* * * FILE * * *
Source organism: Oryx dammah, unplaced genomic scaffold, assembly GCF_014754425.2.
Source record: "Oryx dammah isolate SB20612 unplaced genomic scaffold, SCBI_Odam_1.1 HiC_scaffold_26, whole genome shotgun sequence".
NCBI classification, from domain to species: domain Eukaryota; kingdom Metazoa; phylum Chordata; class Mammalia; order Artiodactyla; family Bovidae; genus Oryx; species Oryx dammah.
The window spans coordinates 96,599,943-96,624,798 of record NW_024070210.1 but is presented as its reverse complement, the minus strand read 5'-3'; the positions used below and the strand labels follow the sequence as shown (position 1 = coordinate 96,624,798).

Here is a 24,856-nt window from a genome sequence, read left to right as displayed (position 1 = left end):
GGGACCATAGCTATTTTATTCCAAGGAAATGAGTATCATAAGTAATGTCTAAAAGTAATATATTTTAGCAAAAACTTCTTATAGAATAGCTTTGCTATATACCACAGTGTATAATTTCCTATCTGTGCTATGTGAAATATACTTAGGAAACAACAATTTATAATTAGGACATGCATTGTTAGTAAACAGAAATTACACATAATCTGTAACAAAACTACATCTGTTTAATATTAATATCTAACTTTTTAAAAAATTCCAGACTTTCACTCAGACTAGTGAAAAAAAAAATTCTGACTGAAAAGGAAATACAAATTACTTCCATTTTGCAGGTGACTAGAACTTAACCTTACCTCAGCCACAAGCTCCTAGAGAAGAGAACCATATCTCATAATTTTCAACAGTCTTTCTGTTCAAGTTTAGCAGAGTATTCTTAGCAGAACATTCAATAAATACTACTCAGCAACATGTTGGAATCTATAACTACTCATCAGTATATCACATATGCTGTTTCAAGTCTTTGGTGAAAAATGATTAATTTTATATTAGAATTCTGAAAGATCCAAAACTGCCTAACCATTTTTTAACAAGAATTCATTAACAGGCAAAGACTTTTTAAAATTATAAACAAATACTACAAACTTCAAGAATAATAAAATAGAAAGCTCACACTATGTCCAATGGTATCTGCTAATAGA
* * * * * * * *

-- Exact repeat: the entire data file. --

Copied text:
Source organism: Oryx dammah, unplaced genomic scaffold, assembly GCF_014754425.2.
Source record: "Oryx dammah isolate SB20612 unplaced genomic scaffold, SCBI_Odam_1.1 HiC_scaffold_26, whole genome shotgun sequence".
NCBI classification, from domain to species: domain Eukaryota; kingdom Metazoa; phylum Chordata; class Mammalia; order Artiodactyla; family Bovidae; genus Oryx; species Oryx dammah.
The window spans coordinates 96,599,943-96,624,798 of record NW_024070210.1 but is presented as its reverse complement, the minus strand read 5'-3'; the positions used below and the strand labels follow the sequence as shown (position 1 = coordinate 96,624,798).

Here is a 24,856-nt window from a genome sequence, read left to right as displayed (position 1 = left end):
GGGACCATAGCTATTTTATTCCAAGGAAATGAGTATCATAAGTAATGTCTAAAAGTAATATATTTTAGCAAAAACTTCTTATAGAATAGCTTTGCTATATACCACAGTGTATAATTTCCTATCTGTGCTATGTGAAATATACTTAGGAAACAACAATTTATAATTAGGACATGCATTGTTAGTAAACAGAAATTACACATAATCTGTAACAAAACTACATCTGTTTAATATTAATATCTAACTTTTTAAAAAATTCCAGACTTTCACTCAGACTAGTGAAAAAAAAAATTCTGACTGAAAAGGAAATACAAATTACTTCCATTTTGCAGGTGACTAGAACTTAACCTTACCTCAGCCACAAGCTCCTAGAGAAGAGAACCATATCTCATAATTTTCAACAGTCTTTCTGTTCAAGTTTAGCAGAGTATTCTTAGCAGAACATTCAATAAATACTACTCAGCAACATGTTGGAATCTATAACTACTCATCAGTATATCACATATGCTGTTTCAAGTCTTTGGTGAAAAATGATTAATTTTATATTAGAATTCTGAAAGATCCAAAACTGCCTAACCATTTTTTAACAAGAATTCATTAACAGGCAAAGACTTTTTAAAATTATAAACAAATACTACAAACTTCAAGAATAATAAAATAGAAAGCTCACACTATGTCCAATGGTATCTGCTAATAGA